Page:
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Discussion Questions

Discussion Questions

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Discussion Questions

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  1. Discussion Questions • Mooney writes, “We push threatening information away; we pull friendly information close. We apply fight-or-flight reflexes not only to predators, but to data itself.” • What does he mean by this? What makes data “threatening?” How do we believe what we believe? •

  2. Discussion Questions • Mooney writes, “Head-on attempts to persuade can sometimes trigger a backfire effect, where people not only fail to change their minds when confronted with the facts—they may hold their wrong views more tenaciously than ever.” • Has this ever happened to you? If head-on argument is often unsuccessful, then how are people persuaded? When do people change their minds? What’s an issue where you’ve changed your own mind? How did it happen?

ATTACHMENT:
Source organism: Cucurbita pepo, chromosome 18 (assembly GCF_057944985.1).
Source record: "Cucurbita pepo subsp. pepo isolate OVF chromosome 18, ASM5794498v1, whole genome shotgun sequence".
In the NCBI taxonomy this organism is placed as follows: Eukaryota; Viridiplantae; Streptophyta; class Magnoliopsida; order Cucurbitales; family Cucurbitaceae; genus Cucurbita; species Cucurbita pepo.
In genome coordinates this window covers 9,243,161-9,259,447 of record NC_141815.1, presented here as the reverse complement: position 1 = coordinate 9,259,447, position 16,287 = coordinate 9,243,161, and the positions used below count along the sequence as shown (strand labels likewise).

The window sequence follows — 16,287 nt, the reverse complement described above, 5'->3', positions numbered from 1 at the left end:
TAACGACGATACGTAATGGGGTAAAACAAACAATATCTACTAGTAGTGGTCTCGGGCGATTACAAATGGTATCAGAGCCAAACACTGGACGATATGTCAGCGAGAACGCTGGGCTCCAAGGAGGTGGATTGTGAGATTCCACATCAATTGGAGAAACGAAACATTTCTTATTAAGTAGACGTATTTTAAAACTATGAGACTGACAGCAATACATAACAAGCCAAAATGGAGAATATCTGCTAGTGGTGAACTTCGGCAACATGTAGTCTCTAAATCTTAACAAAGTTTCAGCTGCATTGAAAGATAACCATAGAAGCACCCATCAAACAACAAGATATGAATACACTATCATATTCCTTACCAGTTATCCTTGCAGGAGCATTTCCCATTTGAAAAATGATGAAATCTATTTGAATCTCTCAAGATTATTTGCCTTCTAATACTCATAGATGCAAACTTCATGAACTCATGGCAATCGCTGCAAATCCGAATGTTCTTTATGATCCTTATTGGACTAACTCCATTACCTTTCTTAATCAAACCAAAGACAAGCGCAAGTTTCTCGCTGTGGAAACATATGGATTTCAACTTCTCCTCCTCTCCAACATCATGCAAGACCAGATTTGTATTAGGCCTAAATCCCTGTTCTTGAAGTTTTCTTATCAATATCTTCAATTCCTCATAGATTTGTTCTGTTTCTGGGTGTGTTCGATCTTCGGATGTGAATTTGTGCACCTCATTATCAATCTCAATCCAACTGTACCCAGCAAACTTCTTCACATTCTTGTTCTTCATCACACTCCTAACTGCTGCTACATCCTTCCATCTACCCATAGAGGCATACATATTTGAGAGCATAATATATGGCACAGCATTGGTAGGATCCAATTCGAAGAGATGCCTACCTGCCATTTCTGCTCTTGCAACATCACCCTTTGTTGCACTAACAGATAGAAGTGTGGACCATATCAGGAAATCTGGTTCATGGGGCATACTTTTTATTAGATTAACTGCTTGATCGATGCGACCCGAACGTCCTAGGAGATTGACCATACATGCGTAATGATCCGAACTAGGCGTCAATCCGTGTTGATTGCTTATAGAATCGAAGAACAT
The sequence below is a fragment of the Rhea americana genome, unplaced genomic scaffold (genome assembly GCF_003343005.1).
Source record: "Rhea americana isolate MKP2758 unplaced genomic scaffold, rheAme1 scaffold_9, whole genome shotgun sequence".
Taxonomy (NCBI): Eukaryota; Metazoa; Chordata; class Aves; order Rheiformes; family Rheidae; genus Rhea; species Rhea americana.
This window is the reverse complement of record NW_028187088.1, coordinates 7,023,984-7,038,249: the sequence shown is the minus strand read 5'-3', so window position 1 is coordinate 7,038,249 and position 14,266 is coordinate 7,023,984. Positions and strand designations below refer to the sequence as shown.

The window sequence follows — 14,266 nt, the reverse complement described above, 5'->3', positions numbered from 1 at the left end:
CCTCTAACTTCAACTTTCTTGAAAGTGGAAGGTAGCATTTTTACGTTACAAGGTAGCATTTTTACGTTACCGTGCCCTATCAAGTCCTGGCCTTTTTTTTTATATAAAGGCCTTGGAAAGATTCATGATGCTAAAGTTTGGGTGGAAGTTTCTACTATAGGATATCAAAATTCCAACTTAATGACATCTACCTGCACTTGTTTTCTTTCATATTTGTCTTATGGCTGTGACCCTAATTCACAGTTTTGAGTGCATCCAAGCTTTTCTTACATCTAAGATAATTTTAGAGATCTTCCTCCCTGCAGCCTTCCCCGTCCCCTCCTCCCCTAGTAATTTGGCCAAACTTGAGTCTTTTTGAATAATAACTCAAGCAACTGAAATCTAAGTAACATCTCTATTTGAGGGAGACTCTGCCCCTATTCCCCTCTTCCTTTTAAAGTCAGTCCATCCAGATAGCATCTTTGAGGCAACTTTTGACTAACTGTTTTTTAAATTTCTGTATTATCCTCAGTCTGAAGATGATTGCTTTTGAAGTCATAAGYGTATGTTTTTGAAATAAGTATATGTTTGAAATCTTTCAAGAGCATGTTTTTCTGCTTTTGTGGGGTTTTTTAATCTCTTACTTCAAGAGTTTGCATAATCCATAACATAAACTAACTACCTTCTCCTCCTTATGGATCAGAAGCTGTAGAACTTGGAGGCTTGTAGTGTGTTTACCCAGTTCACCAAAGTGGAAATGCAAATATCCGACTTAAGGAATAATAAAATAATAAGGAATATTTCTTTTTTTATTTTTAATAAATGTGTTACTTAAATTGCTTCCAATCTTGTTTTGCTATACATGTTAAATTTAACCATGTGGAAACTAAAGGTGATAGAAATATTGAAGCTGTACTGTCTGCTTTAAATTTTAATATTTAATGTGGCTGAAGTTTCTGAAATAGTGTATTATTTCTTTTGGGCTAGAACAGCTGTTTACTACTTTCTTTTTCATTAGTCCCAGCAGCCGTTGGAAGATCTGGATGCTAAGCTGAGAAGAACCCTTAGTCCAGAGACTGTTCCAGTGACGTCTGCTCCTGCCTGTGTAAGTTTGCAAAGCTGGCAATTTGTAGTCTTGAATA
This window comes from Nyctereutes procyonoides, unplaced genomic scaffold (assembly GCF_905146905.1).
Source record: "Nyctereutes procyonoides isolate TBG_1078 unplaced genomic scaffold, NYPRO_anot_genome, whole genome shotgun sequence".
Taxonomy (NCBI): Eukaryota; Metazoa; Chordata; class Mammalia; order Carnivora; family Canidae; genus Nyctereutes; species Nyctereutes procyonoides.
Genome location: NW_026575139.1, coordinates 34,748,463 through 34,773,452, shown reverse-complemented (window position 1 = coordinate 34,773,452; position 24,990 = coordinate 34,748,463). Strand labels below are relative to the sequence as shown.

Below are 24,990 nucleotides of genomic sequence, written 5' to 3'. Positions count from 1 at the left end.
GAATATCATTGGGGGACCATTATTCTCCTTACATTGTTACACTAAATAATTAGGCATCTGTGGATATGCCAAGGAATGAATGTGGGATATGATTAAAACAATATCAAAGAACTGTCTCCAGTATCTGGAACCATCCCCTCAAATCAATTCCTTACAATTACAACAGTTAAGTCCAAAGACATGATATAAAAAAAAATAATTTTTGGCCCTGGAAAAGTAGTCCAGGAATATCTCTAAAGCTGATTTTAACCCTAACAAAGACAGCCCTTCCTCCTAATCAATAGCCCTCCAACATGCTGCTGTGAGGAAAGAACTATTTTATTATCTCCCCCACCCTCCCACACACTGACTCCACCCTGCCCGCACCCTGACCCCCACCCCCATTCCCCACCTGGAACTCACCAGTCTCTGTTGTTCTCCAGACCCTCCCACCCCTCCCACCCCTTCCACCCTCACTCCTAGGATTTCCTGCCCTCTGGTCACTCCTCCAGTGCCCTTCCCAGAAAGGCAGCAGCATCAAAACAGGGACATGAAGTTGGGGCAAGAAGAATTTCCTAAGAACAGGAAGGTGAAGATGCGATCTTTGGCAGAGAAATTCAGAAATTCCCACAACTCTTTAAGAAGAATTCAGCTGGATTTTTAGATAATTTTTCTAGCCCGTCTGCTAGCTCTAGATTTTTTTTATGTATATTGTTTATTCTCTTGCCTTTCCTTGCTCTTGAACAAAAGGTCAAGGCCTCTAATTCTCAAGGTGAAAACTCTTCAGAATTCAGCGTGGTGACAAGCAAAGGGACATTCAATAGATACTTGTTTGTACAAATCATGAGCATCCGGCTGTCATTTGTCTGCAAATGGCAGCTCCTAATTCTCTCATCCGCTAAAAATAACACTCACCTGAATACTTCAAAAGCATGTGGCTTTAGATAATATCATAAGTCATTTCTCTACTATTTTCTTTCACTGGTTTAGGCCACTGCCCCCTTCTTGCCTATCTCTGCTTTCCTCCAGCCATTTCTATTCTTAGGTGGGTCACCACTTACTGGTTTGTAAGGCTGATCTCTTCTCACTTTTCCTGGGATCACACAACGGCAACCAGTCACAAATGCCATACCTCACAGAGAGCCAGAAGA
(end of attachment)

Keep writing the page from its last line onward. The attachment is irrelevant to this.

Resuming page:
3. Discussion Questions • Mooney concludes, “If you want someone to accept new evidence, make sure to present it to them in a context that doesn't trigger a defensive, emotional reaction…In other words, paradoxically, you don't lead with the facts in order to convince. You lead with the values—so as to give the facts a fighting chance.” • Is this a helpful way to engage diverse publics? A productive way to make connections to people? Or is this manipulative? Would Wayne Booth call this “bad rhetoric?”

  4. Terministic Screens • “Even if any given terminology is a reflection of reality, by its very nature as a terminology it must be a selection of reality; and to this extent it must function also as a deflection of reality”  • In brief, much that we take as observations about ‘reality’ may be but the spinning out of possibilities implicit in our particular choice of terms.”